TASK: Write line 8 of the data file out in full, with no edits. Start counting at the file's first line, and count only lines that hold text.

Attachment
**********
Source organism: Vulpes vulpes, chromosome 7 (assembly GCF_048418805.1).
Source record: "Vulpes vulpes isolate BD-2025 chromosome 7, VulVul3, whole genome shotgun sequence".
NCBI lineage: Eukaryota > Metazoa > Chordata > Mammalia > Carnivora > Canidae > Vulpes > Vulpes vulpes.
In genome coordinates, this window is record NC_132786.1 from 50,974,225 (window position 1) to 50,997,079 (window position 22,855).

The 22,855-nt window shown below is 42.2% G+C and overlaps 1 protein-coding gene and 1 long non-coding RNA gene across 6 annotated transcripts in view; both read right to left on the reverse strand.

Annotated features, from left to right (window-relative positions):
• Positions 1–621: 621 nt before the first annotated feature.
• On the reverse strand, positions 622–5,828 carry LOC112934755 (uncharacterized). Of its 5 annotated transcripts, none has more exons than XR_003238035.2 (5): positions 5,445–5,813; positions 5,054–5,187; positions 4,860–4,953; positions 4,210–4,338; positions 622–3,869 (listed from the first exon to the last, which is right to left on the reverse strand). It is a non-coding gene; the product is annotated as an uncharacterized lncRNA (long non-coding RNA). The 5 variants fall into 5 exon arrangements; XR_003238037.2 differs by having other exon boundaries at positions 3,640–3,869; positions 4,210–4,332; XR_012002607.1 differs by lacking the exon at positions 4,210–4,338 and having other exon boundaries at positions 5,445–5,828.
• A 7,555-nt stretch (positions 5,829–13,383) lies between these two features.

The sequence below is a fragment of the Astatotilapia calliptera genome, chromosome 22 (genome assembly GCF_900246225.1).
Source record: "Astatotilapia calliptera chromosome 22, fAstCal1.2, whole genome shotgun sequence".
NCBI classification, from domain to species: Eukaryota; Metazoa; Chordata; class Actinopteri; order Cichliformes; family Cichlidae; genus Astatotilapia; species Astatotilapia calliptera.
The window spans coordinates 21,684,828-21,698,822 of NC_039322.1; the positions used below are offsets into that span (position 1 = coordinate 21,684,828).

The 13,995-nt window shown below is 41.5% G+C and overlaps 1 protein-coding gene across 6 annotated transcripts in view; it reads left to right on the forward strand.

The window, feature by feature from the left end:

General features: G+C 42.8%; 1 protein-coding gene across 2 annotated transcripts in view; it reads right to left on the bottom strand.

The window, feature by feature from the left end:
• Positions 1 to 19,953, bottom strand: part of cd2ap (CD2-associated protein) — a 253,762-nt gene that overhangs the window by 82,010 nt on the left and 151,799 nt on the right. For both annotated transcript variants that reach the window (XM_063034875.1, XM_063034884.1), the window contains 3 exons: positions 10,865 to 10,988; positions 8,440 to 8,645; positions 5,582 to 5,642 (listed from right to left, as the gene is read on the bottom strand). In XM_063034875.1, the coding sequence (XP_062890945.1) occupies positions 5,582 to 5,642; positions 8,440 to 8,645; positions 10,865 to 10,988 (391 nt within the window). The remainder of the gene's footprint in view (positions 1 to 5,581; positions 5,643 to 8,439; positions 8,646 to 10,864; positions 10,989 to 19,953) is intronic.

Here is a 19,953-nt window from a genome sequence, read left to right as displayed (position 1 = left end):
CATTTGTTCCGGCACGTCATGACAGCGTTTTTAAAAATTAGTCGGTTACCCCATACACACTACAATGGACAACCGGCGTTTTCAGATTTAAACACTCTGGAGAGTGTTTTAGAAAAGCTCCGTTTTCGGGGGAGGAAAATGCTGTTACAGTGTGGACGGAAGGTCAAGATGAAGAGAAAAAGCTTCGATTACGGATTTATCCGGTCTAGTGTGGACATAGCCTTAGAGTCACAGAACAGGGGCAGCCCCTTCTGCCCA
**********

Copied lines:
• On the reverse strand, positions 622–5,828 carry LOC112934755 (uncharacterized). Of its 5 annotated transcripts, none has more exons than XR_003238035.2 (5): positions 5,445–5,813; positions 5,054–5,187; positions 4,860–4,953; positions 4,210–4,338; positions 622–3,869 (listed from the first exon to the last, which is right to left on the reverse strand). It is a non-coding gene; the product is annotated as an uncharacterized lncRNA (long non-coding RNA). The 5 variants fall into 5 exon arrangements; XR_003238037.2 differs by having other exon boundaries at positions 3,640–3,869; positions 4,210–4,332; XR_012002607.1 differs by lacking the exon at positions 4,210–4,338 and having other exon boundaries at positions 5,445–5,828.